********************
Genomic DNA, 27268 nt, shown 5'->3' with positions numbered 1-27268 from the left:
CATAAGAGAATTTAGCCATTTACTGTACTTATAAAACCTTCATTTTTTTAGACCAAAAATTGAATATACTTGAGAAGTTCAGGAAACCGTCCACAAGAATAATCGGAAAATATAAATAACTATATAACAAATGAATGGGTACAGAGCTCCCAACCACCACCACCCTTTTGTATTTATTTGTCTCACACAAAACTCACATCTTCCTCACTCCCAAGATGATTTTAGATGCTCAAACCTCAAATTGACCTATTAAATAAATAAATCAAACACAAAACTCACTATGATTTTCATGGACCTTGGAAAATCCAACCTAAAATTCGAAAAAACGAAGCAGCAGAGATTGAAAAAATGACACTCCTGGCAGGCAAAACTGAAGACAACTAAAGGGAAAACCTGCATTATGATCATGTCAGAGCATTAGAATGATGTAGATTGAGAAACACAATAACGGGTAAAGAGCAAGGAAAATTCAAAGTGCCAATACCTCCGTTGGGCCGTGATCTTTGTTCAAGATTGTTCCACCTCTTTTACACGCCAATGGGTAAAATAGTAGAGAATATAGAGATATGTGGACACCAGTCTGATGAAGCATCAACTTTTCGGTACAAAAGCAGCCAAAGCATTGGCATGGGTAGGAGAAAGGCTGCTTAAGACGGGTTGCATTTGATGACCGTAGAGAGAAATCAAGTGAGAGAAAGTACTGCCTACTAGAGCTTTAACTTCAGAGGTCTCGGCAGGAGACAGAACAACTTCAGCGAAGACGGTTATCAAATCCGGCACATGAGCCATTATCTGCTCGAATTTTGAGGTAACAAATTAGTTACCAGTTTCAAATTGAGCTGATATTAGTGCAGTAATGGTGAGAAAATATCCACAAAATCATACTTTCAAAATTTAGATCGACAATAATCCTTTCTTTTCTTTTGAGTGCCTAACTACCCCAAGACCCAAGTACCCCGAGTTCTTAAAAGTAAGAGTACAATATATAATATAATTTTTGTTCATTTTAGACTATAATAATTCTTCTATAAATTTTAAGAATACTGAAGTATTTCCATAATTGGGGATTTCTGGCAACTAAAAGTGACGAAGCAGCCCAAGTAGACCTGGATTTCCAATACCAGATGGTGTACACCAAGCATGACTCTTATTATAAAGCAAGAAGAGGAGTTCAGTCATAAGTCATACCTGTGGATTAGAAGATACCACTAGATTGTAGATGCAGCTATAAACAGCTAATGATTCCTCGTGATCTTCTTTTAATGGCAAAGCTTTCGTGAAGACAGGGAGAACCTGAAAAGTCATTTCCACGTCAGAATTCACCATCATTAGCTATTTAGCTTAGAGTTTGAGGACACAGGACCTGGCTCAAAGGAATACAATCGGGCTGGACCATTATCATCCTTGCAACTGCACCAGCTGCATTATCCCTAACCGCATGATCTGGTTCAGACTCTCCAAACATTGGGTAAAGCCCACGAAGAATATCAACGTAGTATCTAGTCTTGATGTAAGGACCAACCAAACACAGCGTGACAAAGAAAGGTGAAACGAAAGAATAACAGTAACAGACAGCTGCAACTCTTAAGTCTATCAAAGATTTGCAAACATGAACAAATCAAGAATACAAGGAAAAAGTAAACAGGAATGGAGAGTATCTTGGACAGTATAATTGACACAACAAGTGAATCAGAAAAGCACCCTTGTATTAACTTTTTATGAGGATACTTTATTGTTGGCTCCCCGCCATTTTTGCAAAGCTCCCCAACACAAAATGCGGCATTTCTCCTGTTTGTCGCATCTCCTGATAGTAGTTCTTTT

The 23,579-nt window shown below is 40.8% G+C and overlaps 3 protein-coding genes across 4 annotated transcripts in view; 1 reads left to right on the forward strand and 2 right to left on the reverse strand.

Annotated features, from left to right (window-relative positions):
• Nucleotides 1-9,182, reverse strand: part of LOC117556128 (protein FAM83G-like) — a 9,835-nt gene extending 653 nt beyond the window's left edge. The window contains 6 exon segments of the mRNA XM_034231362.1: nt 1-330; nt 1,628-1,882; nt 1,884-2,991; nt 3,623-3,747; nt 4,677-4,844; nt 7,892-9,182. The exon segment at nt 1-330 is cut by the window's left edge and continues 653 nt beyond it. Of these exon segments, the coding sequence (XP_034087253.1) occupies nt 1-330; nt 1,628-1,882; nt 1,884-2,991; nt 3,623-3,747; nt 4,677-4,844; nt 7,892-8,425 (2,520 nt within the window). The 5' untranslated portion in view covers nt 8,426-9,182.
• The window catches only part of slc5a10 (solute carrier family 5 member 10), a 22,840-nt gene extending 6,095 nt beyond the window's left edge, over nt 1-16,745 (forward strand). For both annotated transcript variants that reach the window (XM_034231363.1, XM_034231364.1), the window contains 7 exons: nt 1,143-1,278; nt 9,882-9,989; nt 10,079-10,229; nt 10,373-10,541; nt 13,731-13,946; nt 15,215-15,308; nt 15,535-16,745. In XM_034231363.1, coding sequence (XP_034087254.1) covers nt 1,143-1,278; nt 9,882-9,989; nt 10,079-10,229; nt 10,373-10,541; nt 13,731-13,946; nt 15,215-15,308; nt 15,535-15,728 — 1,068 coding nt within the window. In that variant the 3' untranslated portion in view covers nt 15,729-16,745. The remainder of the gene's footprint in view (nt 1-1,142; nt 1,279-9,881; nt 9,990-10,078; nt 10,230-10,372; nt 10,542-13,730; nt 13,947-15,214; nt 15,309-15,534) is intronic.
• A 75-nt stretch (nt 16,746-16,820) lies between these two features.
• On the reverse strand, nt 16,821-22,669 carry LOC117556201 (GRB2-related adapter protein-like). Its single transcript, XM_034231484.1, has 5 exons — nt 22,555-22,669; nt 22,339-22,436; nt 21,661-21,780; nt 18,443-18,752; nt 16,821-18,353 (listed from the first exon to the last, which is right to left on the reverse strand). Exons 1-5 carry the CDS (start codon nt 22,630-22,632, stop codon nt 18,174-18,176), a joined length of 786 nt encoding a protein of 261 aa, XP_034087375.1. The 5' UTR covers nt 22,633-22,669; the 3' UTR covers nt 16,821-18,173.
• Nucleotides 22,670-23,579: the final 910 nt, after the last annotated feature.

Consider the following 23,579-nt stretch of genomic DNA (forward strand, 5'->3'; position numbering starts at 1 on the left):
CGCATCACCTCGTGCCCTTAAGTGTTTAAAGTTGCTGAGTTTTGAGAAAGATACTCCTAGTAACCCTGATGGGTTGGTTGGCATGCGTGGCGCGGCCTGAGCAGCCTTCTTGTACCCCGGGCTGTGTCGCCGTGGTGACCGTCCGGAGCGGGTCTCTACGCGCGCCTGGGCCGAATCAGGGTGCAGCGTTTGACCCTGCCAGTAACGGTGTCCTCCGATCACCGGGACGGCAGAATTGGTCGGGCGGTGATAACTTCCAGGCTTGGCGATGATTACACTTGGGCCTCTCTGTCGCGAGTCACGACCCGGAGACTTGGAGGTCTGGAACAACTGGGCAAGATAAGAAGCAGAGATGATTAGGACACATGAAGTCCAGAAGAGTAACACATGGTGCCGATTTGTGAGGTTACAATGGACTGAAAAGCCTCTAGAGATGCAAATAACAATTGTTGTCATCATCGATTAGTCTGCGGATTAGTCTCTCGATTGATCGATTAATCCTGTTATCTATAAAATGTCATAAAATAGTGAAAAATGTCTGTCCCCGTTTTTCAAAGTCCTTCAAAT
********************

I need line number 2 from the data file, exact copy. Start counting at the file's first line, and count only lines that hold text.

CATAAGAGAATTTAGCCATTTACTGTACTTATAAAACCTTCATTTTTTTAGACCAAAAATTGAATATACTTGAGAAGTTCAGGAAACCGTCCACAAGAATAATCGGAAAATATAAATAACTATATAACAAATGAATGGGTACAGAGCTCCCAACCACCACCACCCTTTTGTATTTATTTGTCTCACACAAAACTCACATCTTCCTCACTCCCAAGATGATTTTAGATGCTCAAACCTCAAATTGACCTATTAAATAAATAAATCAAACACAAAACTCACTATGATTTTCATGGACCTTGGAAAATCCAACCTAAAATTCGAAAAAACGAAGCAGCAGAGATTGAAAAAATGACACTCCTGGCAGGCAAAACTGAAGACAACTAAAGGGAAAACCTGCATTATGATCATGTCAGAGCATTAGAATGATGTAGATTGAGAAACACAATAACGGGTAAAGAGCAAGGAAAATTCAAAGTGCCAATACCTCCGTTGGGCCGTGATCTTTGTTCAAGATTGTTCCACCTCTTTTACACGCCAATGGGTAAAATAGTAGAGAATATAGAGATATGTGGACACCAGTCTGATGAAGCATCAACTTTTCGGTACAAAAGCAGCCAAAGCATTGGCATGGGTAGGAGAAAGGCTGCTTAAGACGGGTTGCATTTGATGACCGTAGAGAGAAATCAAGTGAGAGAAAGTACTGCCTACTAGAGCTTTAACTTCAGAGGTCTCGGCAGGAGACAGAACAACTTCAGCGAAGACGGTTATCAAATCCGGCACATGAGCCATTATCTGCTCGAATTTTGAGGTAACAAATTAGTTACCAGTTTCAAATTGAGCTGATATTAGTGCAGTAATGGTGAGAAAATATCCACAAAATCATACTTTCAAAATTTAGATCGACAATAATCCTTTCTTTTCTTTTGAGTGCCTAACTACCCCAAGACCCAAGTACCCCGAGTTCTTAAAAGTAAGAGTACAATATATAATATAATTTTTGTTCATTTTAGACTATAATAATTCTTCTATAAATTTTAAGAATACTGAAGTATTTCCATAATTGGGGATTTCTGGCAACTAAAAGTGACGAAGCAGCCCAAGTAGACCTGGATTTCCAATACCAGATGGTGTACACCAAGCATGACTCTTATTATAAAGCAAGAAGAGGAGTTCAGTCATAAGTCATACCTGTGGATTAGAAGATACCACTAGATTGTAGATGCAGCTATAAACAGCTAATGATTCCTCGTGATCTTCTTTTAATGGCAAAGCTTTCGTGAAGACAGGGAGAACCTGAAAAGTCATTTCCACGTCAGAATTCACCATCATTAGCTATTTAGCTTAGAGTTTGAGGACACAGGACCTGGCTCAAAGGAATACAATCGGGCTGGACCATTATCATCCTTGCAACTGCACCAGCTGCATTATCCCTAACCGCATGATCTGGTTCAGACTCTCCAAACATTGGGTAAAGCCCACGAAGAATATCAACGTAGTATCTAGTCTTGATGTAAGGACCAACCAAACACAGCGTGACAAAGAAAGGTGAAACGAAAGAATAACAGTAACAGACAGCTGCAACTCTTAAGTCTATCAAAGATTTGCAAACATGAACAAATCAAGAATACAAGGAAAAAGTAAACAGGAATGGAGAGTATCTTGGACAGTATAATTGACACAACAAGTGAATCAGAAAAGCACCCTTGTATTAACTTTTTATGAGGATACTTTATTGTTGGCTCCCCGCCATTTTTGCAAAGCTCCCCAACACAAAATGCGGCATTTCTCCTGTTTGTCGCATCTCCTGATAGTAGTTCTTTT